‘He’ll End Up Shooting Us In The Foot’: Trump’s $100 Billion Tariff Gamble Is Going To Cost You At The Cash Register

Reuters goes on to note that while import substitution and alternative sourcing would be feasible for products like “clothing, pet food and lighting fixtures,” it’s not as simple as just looking at what products you could slap tariffs on that could conceivably be sourced from other countries where the cost of labor is low. China is so integrated into global supply chains that companies can’t simply flip a switch. Recall the following simple chart that shows you how important China has become to global trade:

ChartChinaImportance

The bottom line, as communicated to Reuters by Chad Bown, a senior fellow at the Peterson Institute for International Economics, is this:

You end up shooting yourself in the foot, shooting your allies in the foot, and maybe you wound China’s big toe.

Any questions?

For those who might have missed it, here’s what Goldman had to say about this:

The next list, if published, is likely to differ from the first round in at least two ways. First, we expect it to be less focused on imports related to the “Made in China 2025” strategy. Most of those were already targeted in the first list, though agricultural machinery and a few other categories were not and might show up on the next list. Second, and related to the first point, the next list looks likely to be more consumer-focused. The first list of $50 billion in goods was concentrated to a surprising extent on capital goods and included only a few important categories of consumer goods, like flat-screen TVs. We expect the next list to have a greater share of consumer products. If so, this would increase the impact on measured consumer price inflation compared with the first list. What might be on the list? When USTR released the first list of $50bn of goods subject to tariffs earlier this month, the announcement noted that “products were ranked according to the likely impact on U.S. consumers, based on available trade data involving alternative country sources for each product. The proposed list was then compiled by selecting products from the ranked list with lowest consumer impact.” We follow the same methodology described by USTR, ranking products based on the share that imports from China make up of total imports in each category. We do this at the 8-digit HTS level (there are roughly 21,000 different products at this level of granularity) and then aggregate up to broader categories, which are presented in Exhibit 1.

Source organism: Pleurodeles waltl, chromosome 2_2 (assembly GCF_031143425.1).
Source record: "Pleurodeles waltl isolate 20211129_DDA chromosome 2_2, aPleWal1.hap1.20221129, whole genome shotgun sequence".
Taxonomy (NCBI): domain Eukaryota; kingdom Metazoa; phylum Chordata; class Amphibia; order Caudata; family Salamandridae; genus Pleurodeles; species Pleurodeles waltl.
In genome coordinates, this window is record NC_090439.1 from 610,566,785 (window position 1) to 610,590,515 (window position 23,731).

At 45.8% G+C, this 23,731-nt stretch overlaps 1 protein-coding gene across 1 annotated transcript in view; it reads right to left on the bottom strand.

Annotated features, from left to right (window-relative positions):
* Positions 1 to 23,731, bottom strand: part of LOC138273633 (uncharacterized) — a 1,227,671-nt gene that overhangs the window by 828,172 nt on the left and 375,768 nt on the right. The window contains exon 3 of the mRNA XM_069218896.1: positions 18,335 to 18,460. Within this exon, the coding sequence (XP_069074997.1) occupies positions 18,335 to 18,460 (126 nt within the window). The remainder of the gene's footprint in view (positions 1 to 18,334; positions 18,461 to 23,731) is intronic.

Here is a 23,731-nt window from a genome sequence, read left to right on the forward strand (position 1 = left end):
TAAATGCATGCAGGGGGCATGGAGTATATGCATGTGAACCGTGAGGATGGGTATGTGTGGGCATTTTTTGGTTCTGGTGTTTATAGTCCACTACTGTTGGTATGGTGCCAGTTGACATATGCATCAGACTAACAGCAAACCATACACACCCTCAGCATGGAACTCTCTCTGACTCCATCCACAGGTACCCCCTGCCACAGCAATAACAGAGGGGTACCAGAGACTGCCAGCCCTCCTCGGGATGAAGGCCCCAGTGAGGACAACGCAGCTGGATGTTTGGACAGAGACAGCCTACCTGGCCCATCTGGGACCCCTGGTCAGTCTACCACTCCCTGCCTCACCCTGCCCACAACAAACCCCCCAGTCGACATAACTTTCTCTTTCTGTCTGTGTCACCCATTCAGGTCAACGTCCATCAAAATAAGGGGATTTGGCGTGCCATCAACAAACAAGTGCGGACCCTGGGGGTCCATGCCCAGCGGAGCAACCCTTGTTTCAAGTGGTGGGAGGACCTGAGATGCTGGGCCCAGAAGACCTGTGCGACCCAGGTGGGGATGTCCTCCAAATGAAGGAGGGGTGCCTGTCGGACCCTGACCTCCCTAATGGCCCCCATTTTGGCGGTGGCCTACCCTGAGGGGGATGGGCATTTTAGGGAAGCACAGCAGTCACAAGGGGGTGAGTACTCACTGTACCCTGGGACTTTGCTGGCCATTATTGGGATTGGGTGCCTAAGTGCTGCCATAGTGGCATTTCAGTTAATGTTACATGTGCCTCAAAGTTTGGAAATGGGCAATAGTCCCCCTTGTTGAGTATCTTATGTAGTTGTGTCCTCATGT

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Disclosure: None of what I write here is to be construed as advice to buy or sell any kind of asset. It is merely my personal and not my professional opinion. Any asset can go to zero.

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